The Letter to Sardis – (Rev 3:1-6)

The fifth letter, to Sardis, is the most negative of the seven letters to the churches of Asia Minor. The church in Sardis appears to be even further down the road of compromise than those at Pergamum and Thyatira. There is no mention of any persecution – or threat of persecution. And this leads most commentators to think that complacency is the issue. They’re so similar to the surrounding culture; they have compromised so much – that there is no difference between the church and the world. It’s a dead church, that needs to wake up before it’s too late.

3:1 “To the angel of the church in Sardis write: These are the words of him who holds the seven spirits of God and the seven stars. I know your deeds; you have a reputation of being alive, but you are dead.

This comes under the category of “convenient geographic illustration.” (There are a few of them in these letters, especially Laodicea, as we’ll see next week). Sardis was in a valley, with its acropolis on one hill (a lively, bustling place) and its necropolis on the other (i.e. the cemetery). You can almost imagine Jesus pointing as he dictates the letter: you have a reputation of being alive (cue subtle point towards the acropolis) but you’re really dead (cemetery’s that way, folks).

And the word translated “reputation” is simply the word “name.” (As in, “you have a name for being alive…”) Remember that for later in the letter.

3:2 Wake up! Strengthen what remains and is about to die, for I have found your deeds unfinished in the sight of my God.

Wake up! This phrase is often used about being watchful and alert because, post-Jesus, we’re now in the end times (e.g. Mark 13:34-37).  Time is short, so pay attention! You’re on spiritual life support, and I’m about to pull the plug (or remove the lampstand, if you want to be pedantic.)

3:3a Remember, therefore, what you have received and heard; hold it fast, and repent.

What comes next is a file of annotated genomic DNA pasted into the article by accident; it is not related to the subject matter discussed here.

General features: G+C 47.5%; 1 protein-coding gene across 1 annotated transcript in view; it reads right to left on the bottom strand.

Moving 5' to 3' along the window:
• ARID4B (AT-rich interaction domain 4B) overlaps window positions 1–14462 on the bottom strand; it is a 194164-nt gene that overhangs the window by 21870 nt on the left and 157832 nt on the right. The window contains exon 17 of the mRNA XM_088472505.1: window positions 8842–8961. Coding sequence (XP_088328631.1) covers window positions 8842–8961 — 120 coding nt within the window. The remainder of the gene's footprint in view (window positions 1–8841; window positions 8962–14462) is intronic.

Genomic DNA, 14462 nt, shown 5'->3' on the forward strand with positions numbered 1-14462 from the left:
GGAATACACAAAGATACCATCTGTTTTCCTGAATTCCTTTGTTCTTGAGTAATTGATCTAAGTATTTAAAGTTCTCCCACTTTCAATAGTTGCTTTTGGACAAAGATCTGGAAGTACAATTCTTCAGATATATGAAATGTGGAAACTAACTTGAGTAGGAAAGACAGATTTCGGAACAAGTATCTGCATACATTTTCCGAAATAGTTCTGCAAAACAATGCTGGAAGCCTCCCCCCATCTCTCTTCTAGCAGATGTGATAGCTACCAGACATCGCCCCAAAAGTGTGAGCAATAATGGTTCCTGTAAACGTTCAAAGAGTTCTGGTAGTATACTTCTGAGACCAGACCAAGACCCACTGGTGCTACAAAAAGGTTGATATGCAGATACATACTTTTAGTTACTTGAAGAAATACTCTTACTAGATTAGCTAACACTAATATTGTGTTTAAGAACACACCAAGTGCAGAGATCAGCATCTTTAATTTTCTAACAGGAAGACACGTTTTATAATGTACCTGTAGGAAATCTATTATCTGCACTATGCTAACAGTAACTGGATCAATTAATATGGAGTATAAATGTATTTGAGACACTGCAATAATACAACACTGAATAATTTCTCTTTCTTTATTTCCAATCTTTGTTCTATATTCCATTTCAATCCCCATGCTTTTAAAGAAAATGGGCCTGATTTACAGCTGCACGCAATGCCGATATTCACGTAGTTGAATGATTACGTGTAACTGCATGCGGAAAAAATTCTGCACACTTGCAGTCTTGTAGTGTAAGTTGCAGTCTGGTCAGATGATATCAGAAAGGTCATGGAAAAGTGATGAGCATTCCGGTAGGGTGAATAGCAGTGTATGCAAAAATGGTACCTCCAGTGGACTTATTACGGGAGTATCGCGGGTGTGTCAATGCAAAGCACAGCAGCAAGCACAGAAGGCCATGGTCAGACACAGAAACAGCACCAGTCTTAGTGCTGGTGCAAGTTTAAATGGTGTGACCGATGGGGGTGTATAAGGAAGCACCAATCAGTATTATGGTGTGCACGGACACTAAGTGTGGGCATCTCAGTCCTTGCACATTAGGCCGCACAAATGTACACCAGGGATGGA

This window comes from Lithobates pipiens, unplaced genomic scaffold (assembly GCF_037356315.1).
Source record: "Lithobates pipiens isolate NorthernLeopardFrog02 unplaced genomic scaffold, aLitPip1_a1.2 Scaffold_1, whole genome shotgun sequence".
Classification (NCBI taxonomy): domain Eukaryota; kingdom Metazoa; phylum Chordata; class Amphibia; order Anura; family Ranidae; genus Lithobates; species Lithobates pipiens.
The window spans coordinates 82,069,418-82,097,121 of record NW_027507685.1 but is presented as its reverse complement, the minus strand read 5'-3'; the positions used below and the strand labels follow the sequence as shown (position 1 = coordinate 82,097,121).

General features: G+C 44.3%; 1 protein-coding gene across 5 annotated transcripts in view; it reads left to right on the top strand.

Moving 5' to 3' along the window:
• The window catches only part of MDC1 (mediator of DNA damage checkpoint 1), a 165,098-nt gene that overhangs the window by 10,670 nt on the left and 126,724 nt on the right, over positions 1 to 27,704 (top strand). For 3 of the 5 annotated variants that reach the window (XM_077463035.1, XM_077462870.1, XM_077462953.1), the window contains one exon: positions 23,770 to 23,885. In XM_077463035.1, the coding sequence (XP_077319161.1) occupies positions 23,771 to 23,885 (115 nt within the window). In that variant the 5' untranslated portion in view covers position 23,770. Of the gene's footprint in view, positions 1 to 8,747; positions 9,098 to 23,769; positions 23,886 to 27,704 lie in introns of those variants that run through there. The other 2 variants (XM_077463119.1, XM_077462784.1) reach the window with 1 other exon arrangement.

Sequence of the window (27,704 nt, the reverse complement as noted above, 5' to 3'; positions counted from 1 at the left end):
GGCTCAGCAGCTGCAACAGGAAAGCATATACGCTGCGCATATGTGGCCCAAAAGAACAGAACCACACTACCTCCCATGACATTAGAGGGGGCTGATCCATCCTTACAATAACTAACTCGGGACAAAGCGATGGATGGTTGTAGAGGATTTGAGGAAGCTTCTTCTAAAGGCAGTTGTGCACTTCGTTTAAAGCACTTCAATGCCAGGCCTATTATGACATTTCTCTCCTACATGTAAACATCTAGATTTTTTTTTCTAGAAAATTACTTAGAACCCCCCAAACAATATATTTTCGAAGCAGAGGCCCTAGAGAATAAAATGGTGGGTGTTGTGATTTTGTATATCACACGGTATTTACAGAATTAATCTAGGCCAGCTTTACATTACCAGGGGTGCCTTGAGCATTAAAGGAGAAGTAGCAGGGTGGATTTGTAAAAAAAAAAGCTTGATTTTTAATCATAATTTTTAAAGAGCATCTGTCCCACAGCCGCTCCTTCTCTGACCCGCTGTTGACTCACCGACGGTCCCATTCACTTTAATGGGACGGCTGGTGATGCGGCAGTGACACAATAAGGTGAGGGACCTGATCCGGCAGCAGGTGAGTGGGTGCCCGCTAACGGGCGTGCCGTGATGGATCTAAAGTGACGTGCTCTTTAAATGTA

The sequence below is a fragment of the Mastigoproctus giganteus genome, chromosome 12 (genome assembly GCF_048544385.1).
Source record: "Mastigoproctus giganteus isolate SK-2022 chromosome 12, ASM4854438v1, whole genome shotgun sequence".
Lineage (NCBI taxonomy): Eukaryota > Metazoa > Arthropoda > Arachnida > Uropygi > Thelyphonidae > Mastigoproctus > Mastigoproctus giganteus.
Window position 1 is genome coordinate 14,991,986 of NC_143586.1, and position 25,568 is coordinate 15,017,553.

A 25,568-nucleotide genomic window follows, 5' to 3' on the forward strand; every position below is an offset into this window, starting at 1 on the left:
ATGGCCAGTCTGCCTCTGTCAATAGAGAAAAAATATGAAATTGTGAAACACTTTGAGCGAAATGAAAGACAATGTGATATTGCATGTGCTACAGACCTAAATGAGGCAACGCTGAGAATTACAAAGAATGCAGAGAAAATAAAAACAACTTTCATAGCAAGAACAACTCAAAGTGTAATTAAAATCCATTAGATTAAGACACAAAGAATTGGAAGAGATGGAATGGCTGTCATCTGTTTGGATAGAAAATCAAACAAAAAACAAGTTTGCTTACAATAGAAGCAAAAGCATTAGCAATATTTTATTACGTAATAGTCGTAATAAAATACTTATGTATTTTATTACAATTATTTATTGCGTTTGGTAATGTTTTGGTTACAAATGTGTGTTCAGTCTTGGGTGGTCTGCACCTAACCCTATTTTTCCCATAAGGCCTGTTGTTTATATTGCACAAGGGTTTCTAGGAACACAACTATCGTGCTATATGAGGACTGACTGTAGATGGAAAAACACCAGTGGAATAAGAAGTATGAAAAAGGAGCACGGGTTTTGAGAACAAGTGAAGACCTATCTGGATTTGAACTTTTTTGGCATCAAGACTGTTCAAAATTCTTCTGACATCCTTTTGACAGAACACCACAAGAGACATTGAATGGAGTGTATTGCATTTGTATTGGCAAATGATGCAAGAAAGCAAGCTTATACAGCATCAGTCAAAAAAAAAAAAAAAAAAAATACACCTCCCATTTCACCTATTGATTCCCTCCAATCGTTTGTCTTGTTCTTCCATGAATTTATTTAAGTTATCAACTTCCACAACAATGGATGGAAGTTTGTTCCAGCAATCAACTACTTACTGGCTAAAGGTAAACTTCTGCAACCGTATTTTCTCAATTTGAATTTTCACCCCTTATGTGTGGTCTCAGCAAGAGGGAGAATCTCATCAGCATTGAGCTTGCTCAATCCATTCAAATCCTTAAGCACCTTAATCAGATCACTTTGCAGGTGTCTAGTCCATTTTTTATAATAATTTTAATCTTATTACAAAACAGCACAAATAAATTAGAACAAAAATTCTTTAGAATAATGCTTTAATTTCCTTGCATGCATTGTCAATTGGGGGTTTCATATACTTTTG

The message is simple: repent. Do what you know you should do.

3:3b But if you do not wake up, I will come like a thief, and you will not know at what time I will come to you.

The image of a thief coming unexpectedly in the night was a common one in the ancient world. It was used by Jesus (e.g. Matt 24:42-44), Paul (1 Thess 5:2-4), and Peter (2 Pet 3:10) to describe the unexpectedness of Jesus’ return. Just as you don’t get a warning about a thief coming so you can get your security system in order, so you won’t get a warning when Jesus comes. (Actually here, it may not be Jesus’ “second coming” he’s referring to here. Jesus turns up quite a lot in a more low-key fashion – whether it be in judgement on unfaithful Jerusalem in AD70 at the hands of Rome, or to remove a church’s lampstand.)

2:4 Yet you have a few people in Sardis who have not soiled their clothes. They will walk with me, dressed in white, for they are worthy.

But here’s the positive stuff: there is a faithful remnant who haven’t dirtied themselves, metaphorically speaking.

2:5a The one who is victorious will, like them, be dressed in white.

The promise to the one who conquers is likewise “white clothes.” I hate to disappoint you, but this doesn’t mean we get to be a 90s boy band:

The white clothes may refer to resurrection bodies, as is sometimes the case in Revelation.  At any rate, white symbolises what’s required to be in God’s presence – holiness.

2:5b I will never blot out the name of that person from the book of life, but will acknowledge that name before my Father and his angels.

Although they had a “name” for being dead (v1), those who conquer won’t get their “name” blotted out of the book of life. They might be marginalised and persecuted by earthly courts of opinion for what they do, but they will be acknowledged in the eyes of the heavenly court. This echoes Jesus’ words in Matthew:

Matt 10:32 Whoever acknowledges me before others, I will also acknowledge before my Father in heaven.

So again, listen up:

2:6 Whoever has ears, let them hear what the Spirit says to the churches.

To think about

What might it look like, in our context, to have a “name” for being alive (as a church), but in reality be dead?

Post responses and questions

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